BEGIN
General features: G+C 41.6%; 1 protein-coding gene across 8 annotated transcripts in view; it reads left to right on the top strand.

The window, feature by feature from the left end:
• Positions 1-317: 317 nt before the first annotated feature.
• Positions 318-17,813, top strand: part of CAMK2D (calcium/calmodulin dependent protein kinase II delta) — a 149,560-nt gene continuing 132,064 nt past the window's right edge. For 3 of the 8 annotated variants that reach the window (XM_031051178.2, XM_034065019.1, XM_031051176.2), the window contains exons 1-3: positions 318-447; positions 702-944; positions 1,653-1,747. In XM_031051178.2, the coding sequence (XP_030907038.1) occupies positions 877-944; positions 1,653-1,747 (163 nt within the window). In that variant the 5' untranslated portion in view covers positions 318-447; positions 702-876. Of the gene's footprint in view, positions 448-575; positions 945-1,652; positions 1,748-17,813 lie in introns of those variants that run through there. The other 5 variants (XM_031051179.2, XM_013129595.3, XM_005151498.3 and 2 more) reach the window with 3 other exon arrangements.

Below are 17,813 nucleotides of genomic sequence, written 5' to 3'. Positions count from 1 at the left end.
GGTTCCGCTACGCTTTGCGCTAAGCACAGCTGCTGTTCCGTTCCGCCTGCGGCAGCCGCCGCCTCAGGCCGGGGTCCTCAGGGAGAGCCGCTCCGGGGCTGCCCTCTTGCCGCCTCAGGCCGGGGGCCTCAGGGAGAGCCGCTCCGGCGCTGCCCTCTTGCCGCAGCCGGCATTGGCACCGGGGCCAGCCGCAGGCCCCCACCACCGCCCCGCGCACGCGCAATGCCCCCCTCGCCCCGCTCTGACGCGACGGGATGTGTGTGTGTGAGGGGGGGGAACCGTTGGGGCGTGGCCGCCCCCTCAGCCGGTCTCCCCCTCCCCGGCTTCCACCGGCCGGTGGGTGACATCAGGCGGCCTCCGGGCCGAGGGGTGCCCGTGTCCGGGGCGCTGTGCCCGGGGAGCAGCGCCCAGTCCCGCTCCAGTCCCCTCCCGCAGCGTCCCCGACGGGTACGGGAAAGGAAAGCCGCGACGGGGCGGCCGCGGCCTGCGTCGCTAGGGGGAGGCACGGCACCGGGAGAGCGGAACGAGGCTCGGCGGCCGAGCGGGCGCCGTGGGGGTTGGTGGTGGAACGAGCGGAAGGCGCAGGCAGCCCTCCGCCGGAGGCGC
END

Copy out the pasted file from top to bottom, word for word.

General features: G+C 41.6%; 1 protein-coding gene across 8 annotated transcripts in view; it reads left to right on the top strand.

The window, feature by feature from the left end:
• Positions 1-317: 317 nt before the first annotated feature.
• Positions 318-17,813, top strand: part of CAMK2D (calcium/calmodulin dependent protein kinase II delta) — a 149,560-nt gene continuing 132,064 nt past the window's right edge. For 3 of the 8 annotated variants that reach the window (XM_031051178.2, XM_034065019.1, XM_031051176.2), the window contains exons 1-3: positions 318-447; positions 702-944; positions 1,653-1,747. In XM_031051178.2, the coding sequence (XP_030907038.1) occupies positions 877-944; positions 1,653-1,747 (163 nt within the window). In that variant the 5' untranslated portion in view covers positions 318-447; positions 702-876. Of the gene's footprint in view, positions 448-575; positions 945-1,652; positions 1,748-17,813 lie in introns of those variants that run through there. The other 5 variants (XM_031051179.2, XM_013129595.3, XM_005151498.3 and 2 more) reach the window with 3 other exon arrangements.

Below are 17,813 nucleotides of genomic sequence, written 5' to 3'. Positions count from 1 at the left end.
GGTTCCGCTACGCTTTGCGCTAAGCACAGCTGCTGTTCCGTTCCGCCTGCGGCAGCCGCCGCCTCAGGCCGGGGTCCTCAGGGAGAGCCGCTCCGGGGCTGCCCTCTTGCCGCCTCAGGCCGGGGGCCTCAGGGAGAGCCGCTCCGGCGCTGCCCTCTTGCCGCAGCCGGCATTGGCACCGGGGCCAGCCGCAGGCCCCCACCACCGCCCCGCGCACGCGCAATGCCCCCCTCGCCCCGCTCTGACGCGACGGGATGTGTGTGTGTGAGGGGGGGGAACCGTTGGGGCGTGGCCGCCCCCTCAGCCGGTCTCCCCCTCCCCGGCTTCCACCGGCCGGTGGGTGACATCAGGCGGCCTCCGGGCCGAGGGGTGCCCGTGTCCGGGGCGCTGTGCCCGGGGAGCAGCGCCCAGTCCCGCTCCAGTCCCCTCCCGCAGCGTCCCCGACGGGTACGGGAAAGGAAAGCCGCGACGGGGCGGCCGCGGCCTGCGTCGCTAGGGGGAGGCACGGCACCGGGAGAGCGGAACGAGGCTCGGCGGCCGAGCGGGCGCCGTGGGGGTTGGTGGTGGAACGAGCGGAAGGCGCAGGCAGCCCTCCGCCGGAGGCGC